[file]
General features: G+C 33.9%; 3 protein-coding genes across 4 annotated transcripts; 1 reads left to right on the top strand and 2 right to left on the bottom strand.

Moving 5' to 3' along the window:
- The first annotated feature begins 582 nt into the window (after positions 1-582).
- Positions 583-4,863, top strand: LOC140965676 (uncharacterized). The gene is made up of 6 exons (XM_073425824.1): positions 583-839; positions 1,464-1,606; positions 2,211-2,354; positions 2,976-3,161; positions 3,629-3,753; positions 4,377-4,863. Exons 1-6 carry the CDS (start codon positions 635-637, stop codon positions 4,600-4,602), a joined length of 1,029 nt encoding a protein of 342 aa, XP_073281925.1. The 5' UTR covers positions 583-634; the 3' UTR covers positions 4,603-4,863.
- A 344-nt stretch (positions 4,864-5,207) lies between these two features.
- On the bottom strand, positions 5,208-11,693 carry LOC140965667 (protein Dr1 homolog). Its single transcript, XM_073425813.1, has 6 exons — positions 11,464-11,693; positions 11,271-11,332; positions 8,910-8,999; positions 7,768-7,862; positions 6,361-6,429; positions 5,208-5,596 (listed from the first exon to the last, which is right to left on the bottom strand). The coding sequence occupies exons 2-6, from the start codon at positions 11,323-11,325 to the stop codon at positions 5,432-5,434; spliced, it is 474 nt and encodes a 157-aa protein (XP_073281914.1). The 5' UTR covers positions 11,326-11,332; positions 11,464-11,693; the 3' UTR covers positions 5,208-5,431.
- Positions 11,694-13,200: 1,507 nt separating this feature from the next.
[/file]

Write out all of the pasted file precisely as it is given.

General features: G+C 33.9%; 3 protein-coding genes across 4 annotated transcripts; 1 reads left to right on the top strand and 2 right to left on the bottom strand.

Moving 5' to 3' along the window:
- The first annotated feature begins 582 nt into the window (after positions 1-582).
- Positions 583-4,863, top strand: LOC140965676 (uncharacterized). The gene is made up of 6 exons (XM_073425824.1): positions 583-839; positions 1,464-1,606; positions 2,211-2,354; positions 2,976-3,161; positions 3,629-3,753; positions 4,377-4,863. Exons 1-6 carry the CDS (start codon positions 635-637, stop codon positions 4,600-4,602), a joined length of 1,029 nt encoding a protein of 342 aa, XP_073281925.1. The 5' UTR covers positions 583-634; the 3' UTR covers positions 4,603-4,863.
- A 344-nt stretch (positions 4,864-5,207) lies between these two features.
- On the bottom strand, positions 5,208-11,693 carry LOC140965667 (protein Dr1 homolog). Its single transcript, XM_073425813.1, has 6 exons — positions 11,464-11,693; positions 11,271-11,332; positions 8,910-8,999; positions 7,768-7,862; positions 6,361-6,429; positions 5,208-5,596 (listed from the first exon to the last, which is right to left on the bottom strand). The coding sequence occupies exons 2-6, from the start codon at positions 11,323-11,325 to the stop codon at positions 5,432-5,434; spliced, it is 474 nt and encodes a 157-aa protein (XP_073281914.1). The 5' UTR covers positions 11,326-11,332; positions 11,464-11,693; the 3' UTR covers positions 5,208-5,431.
- Positions 11,694-13,200: 1,507 nt separating this feature from the next.